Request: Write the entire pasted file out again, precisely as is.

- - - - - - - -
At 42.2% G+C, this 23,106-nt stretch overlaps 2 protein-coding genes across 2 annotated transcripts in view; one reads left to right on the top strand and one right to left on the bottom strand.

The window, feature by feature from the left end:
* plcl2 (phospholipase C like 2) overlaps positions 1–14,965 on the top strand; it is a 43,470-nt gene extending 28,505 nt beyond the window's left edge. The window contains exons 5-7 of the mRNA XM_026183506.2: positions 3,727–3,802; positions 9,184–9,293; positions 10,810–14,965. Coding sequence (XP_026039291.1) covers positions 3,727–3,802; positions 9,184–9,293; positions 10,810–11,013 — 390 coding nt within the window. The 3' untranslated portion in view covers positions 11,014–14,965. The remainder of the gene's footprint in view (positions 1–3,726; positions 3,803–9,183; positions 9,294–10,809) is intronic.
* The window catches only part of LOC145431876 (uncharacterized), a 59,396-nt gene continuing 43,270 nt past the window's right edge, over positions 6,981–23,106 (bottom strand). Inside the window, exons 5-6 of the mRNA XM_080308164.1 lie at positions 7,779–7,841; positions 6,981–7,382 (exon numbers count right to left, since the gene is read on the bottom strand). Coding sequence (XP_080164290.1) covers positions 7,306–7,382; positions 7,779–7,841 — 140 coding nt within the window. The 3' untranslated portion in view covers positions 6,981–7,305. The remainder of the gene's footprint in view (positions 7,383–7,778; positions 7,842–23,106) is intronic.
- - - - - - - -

At 42.2% G+C, this 23,106-nt stretch overlaps 2 protein-coding genes across 2 annotated transcripts in view; one reads left to right on the top strand and one right to left on the bottom strand.

The window, feature by feature from the left end:
* plcl2 (phospholipase C like 2) overlaps positions 1–14,965 on the top strand; it is a 43,470-nt gene extending 28,505 nt beyond the window's left edge. The window contains exons 5-7 of the mRNA XM_026183506.2: positions 3,727–3,802; positions 9,184–9,293; positions 10,810–14,965. Coding sequence (XP_026039291.1) covers positions 3,727–3,802; positions 9,184–9,293; positions 10,810–11,013 — 390 coding nt within the window. The 3' untranslated portion in view covers positions 11,014–14,965. The remainder of the gene's footprint in view (positions 1–3,726; positions 3,803–9,183; positions 9,294–10,809) is intronic.
* The window catches only part of LOC145431876 (uncharacterized), a 59,396-nt gene continuing 43,270 nt past the window's right edge, over positions 6,981–23,106 (bottom strand). Inside the window, exons 5-6 of the mRNA XM_080308164.1 lie at positions 7,779–7,841; positions 6,981–7,382 (exon numbers count right to left, since the gene is read on the bottom strand). Coding sequence (XP_080164290.1) covers positions 7,306–7,382; positions 7,779–7,841 — 140 coding nt within the window. The 3' untranslated portion in view covers positions 6,981–7,305. The remainder of the gene's footprint in view (positions 7,383–7,778; positions 7,842–23,106) is intronic.